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Rising Above The Growing Competition For Small Sites

Real Developer creator and TrustedLand founder Alex Harrington-Griffin comments

The land market is currently extremely competitive, not made any easier by the ready supply of cash and a degree of desperation to keep small build teams busy. TrustedLand has just reported a 47% drop in appetite over four quarters for the size of scheme SME Developers are willing to take on, which can only mean a greater squeeze on small sites. This means more competition, and a greater need to stand out.

Each quarter, TrustedLand offers it’s annually accredited Real Developers the chance to submit and publish their quarterly land requirements to its land network. In Q1, the average lower-end of their requirements was 13.5 residential units. Now, the focus sits at a lower-end of 7.1 units.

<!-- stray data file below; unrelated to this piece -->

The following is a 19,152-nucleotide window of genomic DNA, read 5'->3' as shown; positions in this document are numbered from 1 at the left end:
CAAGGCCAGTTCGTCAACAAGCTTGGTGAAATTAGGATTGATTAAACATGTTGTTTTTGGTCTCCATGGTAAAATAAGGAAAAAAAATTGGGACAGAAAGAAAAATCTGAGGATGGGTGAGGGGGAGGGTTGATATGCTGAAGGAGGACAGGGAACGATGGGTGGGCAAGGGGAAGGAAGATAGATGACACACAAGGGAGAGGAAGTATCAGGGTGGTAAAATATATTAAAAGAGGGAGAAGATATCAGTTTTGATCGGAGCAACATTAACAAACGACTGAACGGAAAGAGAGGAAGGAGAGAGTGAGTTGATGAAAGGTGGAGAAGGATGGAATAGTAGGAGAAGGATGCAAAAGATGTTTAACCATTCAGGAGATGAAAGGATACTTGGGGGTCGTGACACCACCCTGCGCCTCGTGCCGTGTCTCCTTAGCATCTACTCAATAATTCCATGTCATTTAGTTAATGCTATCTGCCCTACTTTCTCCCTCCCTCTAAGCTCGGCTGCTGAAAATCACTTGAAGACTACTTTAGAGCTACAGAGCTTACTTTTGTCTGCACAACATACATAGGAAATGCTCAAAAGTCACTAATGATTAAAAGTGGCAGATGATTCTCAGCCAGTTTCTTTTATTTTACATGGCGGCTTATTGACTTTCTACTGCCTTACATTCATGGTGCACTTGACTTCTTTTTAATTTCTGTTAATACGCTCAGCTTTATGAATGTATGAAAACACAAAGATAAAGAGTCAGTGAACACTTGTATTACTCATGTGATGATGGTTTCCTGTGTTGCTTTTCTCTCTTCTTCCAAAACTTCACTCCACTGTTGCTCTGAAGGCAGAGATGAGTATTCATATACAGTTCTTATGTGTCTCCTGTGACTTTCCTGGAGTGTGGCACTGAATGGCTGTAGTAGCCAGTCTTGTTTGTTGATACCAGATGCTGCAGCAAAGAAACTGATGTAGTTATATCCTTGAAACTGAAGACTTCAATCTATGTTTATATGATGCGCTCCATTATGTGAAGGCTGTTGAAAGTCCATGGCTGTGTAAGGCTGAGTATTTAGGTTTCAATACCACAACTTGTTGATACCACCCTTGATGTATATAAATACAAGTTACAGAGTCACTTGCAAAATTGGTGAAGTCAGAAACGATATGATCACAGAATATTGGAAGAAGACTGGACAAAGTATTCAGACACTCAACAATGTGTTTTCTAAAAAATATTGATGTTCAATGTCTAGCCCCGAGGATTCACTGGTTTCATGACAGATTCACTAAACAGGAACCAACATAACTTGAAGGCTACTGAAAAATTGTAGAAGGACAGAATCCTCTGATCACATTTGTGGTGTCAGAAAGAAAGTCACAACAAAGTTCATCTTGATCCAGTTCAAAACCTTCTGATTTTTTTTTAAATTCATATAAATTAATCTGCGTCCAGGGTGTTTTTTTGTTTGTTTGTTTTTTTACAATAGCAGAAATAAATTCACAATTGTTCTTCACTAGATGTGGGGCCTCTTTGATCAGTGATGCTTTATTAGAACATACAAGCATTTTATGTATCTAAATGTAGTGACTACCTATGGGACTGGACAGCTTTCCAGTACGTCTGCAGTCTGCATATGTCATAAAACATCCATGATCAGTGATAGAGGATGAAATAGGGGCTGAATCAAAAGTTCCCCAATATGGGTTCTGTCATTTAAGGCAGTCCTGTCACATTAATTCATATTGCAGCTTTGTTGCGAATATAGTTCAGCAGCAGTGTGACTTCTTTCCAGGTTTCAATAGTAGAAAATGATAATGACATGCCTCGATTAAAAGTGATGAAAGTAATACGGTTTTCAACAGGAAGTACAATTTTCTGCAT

If I was to summarise comments from our current cohort, build cost and labour supply issues, market and post-Covid economic uncertainty, new entrants, planning delays and purely risk-able buyers have forced these generally small firms to adjust what they would take on. Despite feeling ambitious at the start of the year, which we reported at an average growth ambition of 3x previous typical unit numbers, many have pulled back for more familiar schemes.

With the government, encouragingly, still banging the SME drum for increasing housing delivery, this reduction in ambition is obviously disappointing, but fully understandable. At a recent HBF Market Intelligence conference, chairman Stewart Basely stated that he couldn't think of a time when so many challenges faced the development community.

So with a renewed focus by established SME’s on developments below the affordable threshold, what can you do to enhance your sourcing, introductions and bids? These are three suggestions, and strong ones, based on watching various deals progressed by the Real Developers this year.

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